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Lethbridge Herald Newspaper Archives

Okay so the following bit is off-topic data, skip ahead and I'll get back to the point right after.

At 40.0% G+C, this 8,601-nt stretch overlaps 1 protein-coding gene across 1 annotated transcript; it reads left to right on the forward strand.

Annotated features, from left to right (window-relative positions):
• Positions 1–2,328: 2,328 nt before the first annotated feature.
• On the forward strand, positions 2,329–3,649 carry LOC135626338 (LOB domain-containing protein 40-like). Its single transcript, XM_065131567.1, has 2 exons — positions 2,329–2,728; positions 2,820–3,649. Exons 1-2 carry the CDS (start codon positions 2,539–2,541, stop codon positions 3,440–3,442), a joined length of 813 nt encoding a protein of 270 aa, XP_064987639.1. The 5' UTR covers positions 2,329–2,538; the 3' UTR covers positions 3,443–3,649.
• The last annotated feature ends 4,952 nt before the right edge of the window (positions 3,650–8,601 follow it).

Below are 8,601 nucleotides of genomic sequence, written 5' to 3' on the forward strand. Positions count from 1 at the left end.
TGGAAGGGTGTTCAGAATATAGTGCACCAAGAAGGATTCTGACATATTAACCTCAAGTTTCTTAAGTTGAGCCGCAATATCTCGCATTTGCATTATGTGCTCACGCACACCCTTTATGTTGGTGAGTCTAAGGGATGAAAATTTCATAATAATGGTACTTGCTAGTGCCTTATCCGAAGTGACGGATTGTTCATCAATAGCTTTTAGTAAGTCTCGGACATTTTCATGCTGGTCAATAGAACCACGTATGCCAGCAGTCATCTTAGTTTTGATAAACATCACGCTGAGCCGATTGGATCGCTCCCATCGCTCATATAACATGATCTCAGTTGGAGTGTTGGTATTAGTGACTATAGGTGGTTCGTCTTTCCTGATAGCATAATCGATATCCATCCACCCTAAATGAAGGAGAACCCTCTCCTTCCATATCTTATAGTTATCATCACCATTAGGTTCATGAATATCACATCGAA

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Lethbridge Herald, The (Newspaper) - August 11, 1916, Lethbridge, Alberta VOLUME IX LETHBRIDGE, ALBERTA FRIDAY, AUGUST 11. 1916. NUMBER 205. INERS VOTE ACCEPTANCE ITALIANS SWEEPING ALONG IN 1T1T18 Be Majority Will About 500 Over the Entire District TROUBLE IN CONTRIBUTES TO MEMORIAL FORK. OF K. Rescue Parties Working Under Great Hazard In Michel Mine Three Bodies Be Days Before Others Are Only One Explosion-Mine Badly Wrecked Michel. Aug. ll.-Thrce bodies of.'plosion and of the events which Just before entering.the the victims of the mine explosion here diately followed at the Number Three lips had saidto a i am have been recovered to date. The (lit-' mine east, commonly known by inside where it saier man oui hculty experienced by the rescue part- ies have made it probable that it will he days before the others are recov- ered. (Special to lilt: Kernie, Aug. was not until late last night that a connected and clear account of the disastrous ex- Ottawa. Aug. Dominion government has contributed to the Kitchener memorial tnud which is being raised throughout the empire in commemoration of the .great Brit-1 Ish soldier. The thanks ot the com j mittee which is handling the matter have oeen received. ers as Number Eight Michel, at elevei THE VOTE For Lslhbrldje v.. 216 Chinook Coalhurst -Tiber Carbondale Frank Michel Fernle..... HHIcreit. Bankhead Canmore Dcumheller Totals; 2- 110 24 260 200 174 169 88 251 72 106 29 24 Against i 163 89 11. 81 125 34 30 25 83 242 122 32 119 137 POSTPONE VfllE ON FREE HOSPITAL II "49 1398 Biajrmore favorable. Visions, of a. great coal famine in this coming winter, last night 'when the: reports from-'the' various mining camps in MstriolfcNol'iS U. M. W. of.A. show- ed thai'1'1 the men -had operatflVs otter 'off 7 1-2 per cent in- crease schedule.jBftaj the life of the-present agreement. The minors accepted the offer by a major- iyt of'tmore than.-300 votes. Pats Cani'ps Favorable It -was the Pas's camps that carried the vote. .When the first reports be- gan to filter into the Herald office the outlook was nark indeed. Chin- ook camp was first reported, the vote there to one against. Coalhurst came next with six against. Lethbridge, however cheered the op- erators with a vote of 53 In favor, but Taber went 57 against. It was from the Pass however, that the cheering news came later In the evening. Coleman, Carbondale and Frank .rolled, up majorities of about 400 In.all. At Femie where the vote In favor of the five per cent increase some time ago was strong, it was near- ly an even break. The vote polled, however, was-'small, being only about 500 out of inore than l-'OO members. This is Accounted for by the Michel disaster where many of the men were during the day helping in the work ot rescue. At Michel the vote was small for the same reason, but ne totes .in favor To the north Bankhead voted three to one in favor. Parts of the Drnm- Brazeau and Edmonton fields come under the vote. The vote; means that the minors will continue :at work until March Slst next when the agreement expires. It means 'also increased payrolls all along tile Pass and in the Lethbridge district. It means the distribution of about inoiP monthly in the three local mines, and more than that when the mines are manned to cap- aciiy Throughout, the Pass it will probably mean 'an increase in wages per month. Hut it Is in1 the fact that the mines will eonlinue to work during the win- ter raising the west's ever-increasing supply of coal that Iheio is. room for optimism. From piescut indications the coming winter will be the greatest Public Will Be Given More In- formation On Question Be- fore Plebiscite Is Taken Noivotei.will. be taken on the free hospital' question on Tuesday That was the result of a meeting of the Gait Hospital- Aboard this morn- ing.'- The reason is that the board felt Uia-.peoplclstere not in possession of judge properly the and the likelihood would bo-tinned down for lack of that information. A vote'will be taken sometime in. the near future, however, probably 'at the time of the municipal elections next December when' the people will have had time to digest information on the free hospital question which the hos- pital board -will lay before them in the' meantime. At this morning's meeting Miss Davis, secretary of the board, laid on the table statements showing that last year patients' fees of which came from jcity1 patients, the remainder, being from patients from outside'.. Besides these fees, the revenue of the hos- pital consisted of city .grant government grant, and from the Gait endowment. From the figures it looked as if from the city would just about make up for the loss in fees from city patients, but the members of the" hoard were afraid that, if the hospital were made free, there would be a rush of mater- nity cases and other cases to the in- stituticn --hicli would swamp the in- stitution requuing its enlargement and increasing the current cost very greatly. In face of these matters the board thought It better to lay .the matter over set to work to get in formation and place it.before the peo- ple and hold the plebiscite at a lat- er date. R B BENNETT, K. C., M. P., Slated for the, new post of unilor- secretarv of state for CVnada His Evidence Has Been Conclud' i Been 60 floors Under Examination in' the mining'history of the field. So far this, summer, in of numer- ous "pithead strikes Hie mines have a summer run the like of which has never been known before except, during -the couple ot years In Mil 'and 1912, when all the muni- cipal improvements- being in- stalled. Increase.Price of Coal AVith a general increase in wages of cent, and an increase in mining materials of 15 per cent, the public may shortly expect from the operators an announcement that the coal Will be increased. What this will amount to is only hinted at but will likely be 25 cents a ton. Con- sidering the" fact ever, that an average 'of '125 cars of coal per day find way, out of this division of the C.'P R. during the winter months this will mean more dally being .brought district' for a ''product of 'tiie country, and the country will he more prosperous just to that extent. S. 'SUNK BY PUB. Loiidon, Aug. British steam- er N6wburn< of tons, has bceTi sunk'by. a'submarine, Lloyd's Ship; announced today. The FIVE PROMINENT EDMONTON PEOPLE WERE DROWNED Edmonton, Aita., Aug. of a drowning accident 6n at La Biche, 125 miles EHmonton, in .Rye well-known Edmonton people are believed to have lost their 11% es reached the citv to night The are Harry Flow eis manager of the Summerville Hardware company here, and lj ot Kegina Mrs Honers Mrs Williams wife of B B bar nster Mis ioper ot T B Sop er, chief cleik ot the piovlncial treas department ind their daughtei Elaine, aged 14 They were in a gasoline launch which somehow be- came overturned. Winnipeg, Aug. 30 min utes of the conclusion of his evidence, V. W. Norwood broke down in the wit ness box during this morning's session of the trial of the-ex-ministers. :He was being questioned by R. W. Craig, K.C. for the crown, when he suddenly turned to the wall behind him and be gan to sob. He tried! to recover bis self-possession and judge came to his relief by announcing a recess When the court resumed 10 minutes later Horwpod answered the questions in his normal tone. At 11 o clock lMr' Craig was through and the witness left the box. Horwood spent about-60. hours in the witness box on fourteen consecutive working days. The sten ographic record of his evidence fills close to pages and contains near ly woriin. FILTRATION W If the Board of Health had to make the final decision the proposed flltra tlon plant would be built.'without fui ther waiting The matter discuss ed at yesterday afternoons meeting of the Board of the result that the following resolution-was pass- es! it is the opinion of the1 Bdard of Health that to properly protect the health and lives of the citizens it Is tmpcntne that a filtration plant be Installed The boird made no comment 01 !h' matter of the free hospital, but the members arc in tavoi ot the nriacipl TURKS REFUSE A HUMANE REQUEST Washington, Aug: key luis refused to grant Hie re- quest of the United Stales that fi netilriil committee be pciniillctl to-uiulcrtakc relief work in Sy- ria, where thousands of native Christians arc reported to be bUllMllg.. REACHED BRUSSELS London, Aug. naval aero- planes reached the vicinity, of Brus- sels In an air'raid, the war orace'an- nounced today. Bight bombs were dropped on an airship shed near the city. thirty o'clock on Tuesday night could be written. Tiie idea that there were three dis- tinct shocks Celt grew from the fact that there were two very heavy thun- der shocks, following instantly the vi- vid bolts of lightning, one at eleven- ten and the other at eleven-twenty o'clock, and both succeeded by the blast from the mine, which followed at eleven-thirty, all being so heavy as to bewilder all wji'o heard them. Connected Story i A Herald representative called upon George_-O'Brien late last night as he lay mills bed at the hotel slowly re covering from of a whiff of carbon monoxideJgas, inhaled while in the mine early yesterday morning, and i from him and from .Mr. Russell, mine superintendent at Michel, he gathered I a connected story of the happenings I immediately preceding the explosion and what followed Mr. .p'Brieri, who is mine inspector for this district.'had gone from Fernie to Michel, the evening of the explosion to make an inspection of the mine, as he had in the morning, that the miners were returning to work that day He had gone to bed in! the hotel at ajlittle before eleven o'clock and had been reading when he was startled by the heavy shock of thunder which awoke everybody in the hous.e This was, followed in. ten minutes by a second, more severe than the first, and he arose and with Mr. Rus- sell went downy-on the street to see what effect thei lightning might have had Rain, was pouring down in tol rents for 'gleams o pitch dark. Seeing or hearing nothing to attract further attention they returned to their beds' A few minutes afterwards the third shock was felt but they did nofget up, supposing it to be a repe tition of the otheis In a very few minutes, however, a rap at their doors aroused them and they were informed tha't.spmething was wrong at the mine just across the creek. Then they dressed and went immedi ately across to the mouth of. the tun nel, but even when they found it caved in and full of rubbish it did not occur to them that the mine had been ex ploded, thinking the cave had been caused by the lightning. Many Volunteers But upon further examination thej i soon found that an explosion had actu ally occurred and at once set aBout investigating. Many' men were soon on the scene and willing volunteers were in plents to form a large explor- ing party Mr O'Brien took the lead and in going into a return passage they came upon burning timbers. Wi ter wjfe brought trom the.-creek to the burning timoers and the fire extin- guished A few minutes more before being discoveied and that fire would doubtless have set the mine on fire and added almost unsurmountable dif ficnltids to. the task of exploring the mine for the twelve men known to be Impusoned somewhere behind endless cave ins and being rapidly shut off by -accumulating gases. Fifty or more men were at work bringing in boards, brattice cloth and rendering every possible assistance. A Gruesome Find Having to abandon further progress in Uie direction of the extinguished lire a return to the main haulage way was made and Mr. O'Brien with oth ers went carefully forward, looking for anv possible indications of the piisoners Returning to the first pas sage in which the fire had been tingu.shed OB-ien, travelling alone, came across vhat he at first thought a bundle ot brattice cloth, but looking closer he discovered the fingers and part of, the hand of a man protruding from tiie dirt and rubbish at his feet. Stooping down he soon discovered the form of a man and brushing the dirt from tlte face he at once recogniz- ed the well known features of Fire Boss Phillips of the unfortunate man had'been, broken by flying rocks or timber, and a large piece of timber ups Imbedded in ths oteast and w" thi d m- T, n- here n storm of tliunde; and lightning." Helpers came to O'- Brien and the body was taken out-1 side. The fight against the dangers of the gas and the climbing over heavy caves was continued until morning and sev- (CONTINUED ON PJOE o) -HUGE EMBEZZLEMENTS IN ROUMANIA London, Aug. correspondent a t Bucharest, says' the Roumanian postoffice has lost more than through alleged emtiezzlements of the Bourse accountant, nani- ed Filottl. his was removed it left exposed to thp Jaze'the stilled heart of the man. In slant death had overtaken Phillips as he was going into the mine. MARKETS MAY RESIGN Italians Clearing Isonzo Front 01 Austrians-Russians Making Pro- gress In and British Are Active. MARQUIS OF LANSDOWNE Who may ttom the British abnipt owing to ill heiltli ISHEREIOIEBR II Big Chicago Infentor Anxious To Secure Many Inventions Ira H. one of the best filtration experts on the con- tinent, and .the head ot the Jewell Filter Co., whose tender for the fil tration plant here -was arrived in the city" this morning to interview the city commissioners regarding the pioposed plant HP spent the morning looking over the ground at the power plant. Mr. Jewell elaims to be the inventor of many filter patents which are. now the subject of controversy in the Unit- ed States .courts. He is particularly anxious to secure. ,'the Lethbridge plant as he wishes to establish a Can- adian business He claims there are ALLIED OFFENSIVE AGAINST BULGARIANS HAS STARTED Petrograd. Aug. 9, via London, Aug. Letchitsky has scored an- other notable His impetuous attack on a front of Ifi miles between the Kolomea-Stanislan'railroad mid the Dneister has been everywhere crown- ed witli complete s'tici'ess. It is now'evident that the Austrians, fearing some such move, did all in their power to prevent it. Their attacks in the Car- pathians, southwest of Kilty end south 0[ Delatyn, were aimed at diverting the attention ot Letchitsky by threatening his flanks. Only yesterday we heard of bloody but fruitless attempts of the Austrians to advance on the Hivcr Koropice at a point only seven miles as the crow flics from Niznow, on the Dneister occupied by the Russians, but the commander was not to be de: traded from his purpose. The enery with which the recent success it being developed will bo far-reaching in its effects, especially when considered in relation to the Russian success south of Brolly. Both flanks of General Von Bothmer's army arc now overlapped, by the Russians. TAKE ANOTHER GALJgUN TOWN Peirograd '-Vug Russi ins are on the Suoth Rnei in Gallcia, the war ofhce announced today They have also enteied the town of ilonasterzyska, north Stamslau CLEARING AUSTRIANS Rome Aug impoitanco of the IMlian successes iround Goiizia hourly is 'becoming more, evident. The battle is continuing bth.nd the city over a front of about 12 miles long. Austrians have retreated along the l-lilroad in the direction of Dornbcrg, S-miles southeast of Gonzia and over the national highway to Schon Pass, a miles to the east and are now attempt- ins to reform their front on a line extending from Vipacco to Tarnova Meanwhile the Austrians are attempting to take the offensive at Moute Nero and various other points on tiie Italian front but thus far have been unable to divert the Italians from their operations behind Gonzia. ITALIANS EXTENDING THEIR ADVANCE Rome via Paris Aug number of prisoners taken by the Italians since the fall of Gor'izia, now exceends according to the correspondent of the THbuna on the Isonzo front. Italian cavalry and cyclists are clearing Uie valleys of retreating Austrians, and, according to the correspondent, the battle continues in favor of the Italians on both wings. FRENCH BOMBARDING HUN LINES Paris French have opened a heavy bombardment on Ger- man positions north of the So'mme according to the French official state- ment On the left bank of the Mouse the French took some prisoners in a raid on German trenches east of Hill 304 On the right bank of the Mouse, there .was skirmishing with grenades about Tlilamont Works. On the rest of ths front cannonading was intermittent. BRITISH MAKE FURTHER PRQGRESS London Aug. 11 of Bazentm Le-Petit and northwest of Pozieres on the Somme front the British have made further progress, it was aanounceo here today. BIG OFFENSIVE AGAINST BULGARIANS about. 100. filters using his patents i paris Aug Attack by the forces on the Bulgarians now Installed In United States cities.Lt Doiralli torty miles northwest of Salonika, is reported in a Havas dispatcl! i_ i.... tr. Allies occupied the Doiran railway station and neighboring This is his first trip to Western Canada but he is-impressed with the outlook and thinks we have bright prospects for the present year. HUN AIRSHIPS ATTACK WAR VESSELS Spot Track': wheat October wheat October oats Oetobtr 161% 149% 50% 203 from Salonika, hill. In front of captured positions the dispatch says, bodies of numerous Bul- garians were found The attack was proceeded by a vigorous bombardment At other points along the front artillery fighting coninues with patrol.en- gagements along the Setvian border GERMANS COMPELLED TO RETREAT Berlin, Aug. 11 (Via London) -Austro-German troops in the region of Monasterayska at points on the Dneister and in the Bystritza "ver regions of Galicia, have been compelled to give way because of the superiority ol hostile forces at-some places sajs todays war office statement. A counter- attack brought engagements td a standstill.and the re-grouping of the Teu- tonic forces now is taking, place: BUILDING VESSELS BRITAIN j London, Aiig. b shipping register shows that there were 440 Berlin, .via-; London, Aug. cessfulaxtaeks by German air squad- ions on British war; vessels off the Flemish coast and on the Russian av- iation stations on'the Wind ot-Oesel off the GUIf of Riga, on August 3th, I merchant vessels of are announced by the admiralty today. construction In June. SIR CHASJTUPPER ILL Ottawa, Aug has been re- ceived Tupper, Bart, at present is in England on sick ___ ___ save reiuVcring frrtm attack of j marine Tuesday noi'li of e trerlch fever, Ladj Tupper is with him Sir Charles has been doing SUNK THE SUB London, Aug. A Trench toire d.o boat destroyed an Austnan sub says a dispatch to t'le nun on change Telegraph fromq Athens it his bit in the trenches since considered the correspoiv .TO RESIGN High Low Forecast' 57 42.5 Fair and throughout the waat with a danger of light local frtttt Ifnlfht ____.... London, Aug The Daily Chronicle savs this morning: "There is reason to believe that the Marquis yf Lansdowne is about to resign His re- situation has mrpolitical sig-' nincancc, being due solely to falling health The Marquli of Lansdowno is a hiemter of the cabinet without portfolio' 'dent adds, "that the submarine sunk with its crew." SIR SAM TALKS VERY GLIBLY ABOUT HALF MILLION MEN London, Aug. adoption of compulsory service in Nesv.-.Zealand has given rise to rumors that other overseas dominions suit. Sir Sam Hughes has replied on be- half of Canada that conscription is unnecessary in Canada. .'He says: "Because our men have come -for-, ward splendidly and oluntarils, there is no fear of consc-iption miner I am confident that wo shall .he nlilo lo contribute half a million men be (ore long.'- Winnipeg, Aug. frqsti touchcu a number of points in Canadian western spring wheat are; last night the lowest temperature registering 38 at Red Deer In ceu tral _Alberta and 30 at Lios'dminster on the boundary between thatVprov mce and Saskatchewan. At: other poiais the thermometjr droppei to light frosts, honever do little damage as the crop is gen erally advanced and only where it ii very backward will any harmful fcl fects develop Prospects for toniglv ire for further local frosts and coo weather on Saturday. There was nc frost in the greater part of Saskat chewan nor in any par' of JiSijUoba and the cold weathei will nn ellcial effect in chicking the Of rUSt, _ ;